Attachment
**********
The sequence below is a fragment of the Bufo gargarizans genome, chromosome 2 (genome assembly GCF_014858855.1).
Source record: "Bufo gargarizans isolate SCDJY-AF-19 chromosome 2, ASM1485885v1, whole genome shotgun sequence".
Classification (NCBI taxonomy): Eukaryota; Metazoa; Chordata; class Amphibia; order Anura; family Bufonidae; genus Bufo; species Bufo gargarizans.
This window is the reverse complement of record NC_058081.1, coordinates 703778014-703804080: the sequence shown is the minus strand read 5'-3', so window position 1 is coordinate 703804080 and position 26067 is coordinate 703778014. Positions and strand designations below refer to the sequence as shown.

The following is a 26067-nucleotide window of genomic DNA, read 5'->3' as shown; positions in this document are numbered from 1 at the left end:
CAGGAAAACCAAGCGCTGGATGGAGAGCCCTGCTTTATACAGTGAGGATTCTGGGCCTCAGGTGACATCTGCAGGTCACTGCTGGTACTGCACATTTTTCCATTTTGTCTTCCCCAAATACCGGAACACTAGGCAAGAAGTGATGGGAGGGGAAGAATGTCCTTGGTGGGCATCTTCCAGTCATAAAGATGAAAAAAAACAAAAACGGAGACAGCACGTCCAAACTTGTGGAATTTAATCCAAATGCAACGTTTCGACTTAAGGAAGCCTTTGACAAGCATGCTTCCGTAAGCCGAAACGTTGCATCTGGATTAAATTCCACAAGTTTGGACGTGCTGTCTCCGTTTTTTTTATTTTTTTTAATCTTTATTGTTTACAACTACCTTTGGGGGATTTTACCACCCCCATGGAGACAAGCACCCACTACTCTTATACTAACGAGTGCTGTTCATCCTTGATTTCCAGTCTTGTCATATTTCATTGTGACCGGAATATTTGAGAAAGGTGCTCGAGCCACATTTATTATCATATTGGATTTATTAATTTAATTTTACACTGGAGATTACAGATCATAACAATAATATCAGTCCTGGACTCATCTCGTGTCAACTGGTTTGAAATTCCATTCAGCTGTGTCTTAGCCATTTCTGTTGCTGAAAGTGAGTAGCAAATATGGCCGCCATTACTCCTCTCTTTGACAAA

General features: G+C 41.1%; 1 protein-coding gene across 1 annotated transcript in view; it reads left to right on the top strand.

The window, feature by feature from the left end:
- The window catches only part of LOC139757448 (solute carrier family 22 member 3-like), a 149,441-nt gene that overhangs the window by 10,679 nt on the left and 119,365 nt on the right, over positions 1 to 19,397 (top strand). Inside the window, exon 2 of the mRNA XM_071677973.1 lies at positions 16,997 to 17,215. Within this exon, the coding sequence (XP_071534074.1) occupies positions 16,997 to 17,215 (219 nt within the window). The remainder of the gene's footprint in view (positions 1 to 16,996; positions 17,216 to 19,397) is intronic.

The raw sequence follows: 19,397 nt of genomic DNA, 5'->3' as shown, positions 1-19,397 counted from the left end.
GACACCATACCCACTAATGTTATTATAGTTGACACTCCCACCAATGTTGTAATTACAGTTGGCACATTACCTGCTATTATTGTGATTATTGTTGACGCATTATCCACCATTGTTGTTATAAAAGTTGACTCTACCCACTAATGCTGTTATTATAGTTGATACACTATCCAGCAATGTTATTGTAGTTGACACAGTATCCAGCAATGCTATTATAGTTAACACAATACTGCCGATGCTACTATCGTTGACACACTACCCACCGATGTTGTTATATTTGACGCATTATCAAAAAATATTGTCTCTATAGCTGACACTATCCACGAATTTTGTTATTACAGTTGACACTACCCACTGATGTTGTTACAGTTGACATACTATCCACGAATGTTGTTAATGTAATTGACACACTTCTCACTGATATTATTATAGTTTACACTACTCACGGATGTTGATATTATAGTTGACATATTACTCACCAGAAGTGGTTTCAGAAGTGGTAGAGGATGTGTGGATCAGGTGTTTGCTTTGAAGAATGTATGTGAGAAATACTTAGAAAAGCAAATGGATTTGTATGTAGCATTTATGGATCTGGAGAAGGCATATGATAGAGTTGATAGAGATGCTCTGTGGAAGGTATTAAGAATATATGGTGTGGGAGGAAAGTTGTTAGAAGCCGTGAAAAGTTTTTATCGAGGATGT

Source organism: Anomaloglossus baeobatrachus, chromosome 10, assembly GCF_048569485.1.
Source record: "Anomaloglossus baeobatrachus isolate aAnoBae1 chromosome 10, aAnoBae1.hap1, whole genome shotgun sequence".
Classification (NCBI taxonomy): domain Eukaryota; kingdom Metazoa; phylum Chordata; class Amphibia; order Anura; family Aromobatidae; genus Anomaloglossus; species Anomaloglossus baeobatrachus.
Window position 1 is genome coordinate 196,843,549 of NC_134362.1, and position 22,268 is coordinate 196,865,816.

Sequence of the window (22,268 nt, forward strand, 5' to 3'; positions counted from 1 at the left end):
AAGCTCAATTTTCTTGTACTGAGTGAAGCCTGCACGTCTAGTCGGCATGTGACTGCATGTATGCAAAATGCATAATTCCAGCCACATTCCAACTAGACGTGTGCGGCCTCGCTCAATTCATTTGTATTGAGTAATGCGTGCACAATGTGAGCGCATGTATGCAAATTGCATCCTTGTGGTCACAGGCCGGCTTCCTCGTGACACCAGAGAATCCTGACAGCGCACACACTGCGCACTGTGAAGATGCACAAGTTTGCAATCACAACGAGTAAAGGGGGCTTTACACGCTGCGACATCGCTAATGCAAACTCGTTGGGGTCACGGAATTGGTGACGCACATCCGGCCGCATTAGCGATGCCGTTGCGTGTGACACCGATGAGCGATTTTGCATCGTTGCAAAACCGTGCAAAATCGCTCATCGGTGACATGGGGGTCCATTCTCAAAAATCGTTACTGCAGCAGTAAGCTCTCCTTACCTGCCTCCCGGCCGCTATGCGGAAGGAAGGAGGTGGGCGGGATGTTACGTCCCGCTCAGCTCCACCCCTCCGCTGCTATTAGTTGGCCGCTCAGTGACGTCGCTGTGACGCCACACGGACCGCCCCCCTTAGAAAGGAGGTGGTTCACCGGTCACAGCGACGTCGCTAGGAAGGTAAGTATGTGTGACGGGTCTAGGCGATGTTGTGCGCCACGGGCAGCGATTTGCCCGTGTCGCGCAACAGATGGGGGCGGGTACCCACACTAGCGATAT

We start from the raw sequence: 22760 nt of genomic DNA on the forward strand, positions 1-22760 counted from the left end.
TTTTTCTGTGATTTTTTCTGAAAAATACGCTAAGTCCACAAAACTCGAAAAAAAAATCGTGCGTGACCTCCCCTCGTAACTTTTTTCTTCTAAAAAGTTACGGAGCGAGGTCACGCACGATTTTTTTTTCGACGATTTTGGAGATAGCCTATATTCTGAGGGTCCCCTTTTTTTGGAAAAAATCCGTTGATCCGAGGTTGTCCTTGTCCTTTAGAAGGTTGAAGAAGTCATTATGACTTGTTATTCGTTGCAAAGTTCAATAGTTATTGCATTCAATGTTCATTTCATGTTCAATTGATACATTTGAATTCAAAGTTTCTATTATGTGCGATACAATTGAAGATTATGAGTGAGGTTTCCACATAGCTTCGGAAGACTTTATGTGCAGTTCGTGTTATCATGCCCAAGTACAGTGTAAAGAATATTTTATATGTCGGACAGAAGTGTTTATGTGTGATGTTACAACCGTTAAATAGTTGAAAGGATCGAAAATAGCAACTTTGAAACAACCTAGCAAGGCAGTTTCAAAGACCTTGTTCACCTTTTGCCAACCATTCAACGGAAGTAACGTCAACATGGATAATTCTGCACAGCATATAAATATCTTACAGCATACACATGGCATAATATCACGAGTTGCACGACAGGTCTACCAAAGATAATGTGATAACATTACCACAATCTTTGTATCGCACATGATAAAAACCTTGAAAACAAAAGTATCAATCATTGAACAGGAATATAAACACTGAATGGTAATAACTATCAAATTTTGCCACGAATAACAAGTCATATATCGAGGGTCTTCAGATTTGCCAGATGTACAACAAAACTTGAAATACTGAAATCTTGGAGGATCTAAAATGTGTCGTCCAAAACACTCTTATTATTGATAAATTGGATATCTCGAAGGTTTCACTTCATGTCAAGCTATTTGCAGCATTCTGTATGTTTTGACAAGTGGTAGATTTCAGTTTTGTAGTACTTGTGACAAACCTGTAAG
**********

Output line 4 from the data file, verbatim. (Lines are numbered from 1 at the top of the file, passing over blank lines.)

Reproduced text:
This window is the reverse complement of record NC_058081.1, coordinates 703778014-703804080: the sequence shown is the minus strand read 5'-3', so window position 1 is coordinate 703804080 and position 26067 is coordinate 703778014. Positions and strand designations below refer to the sequence as shown.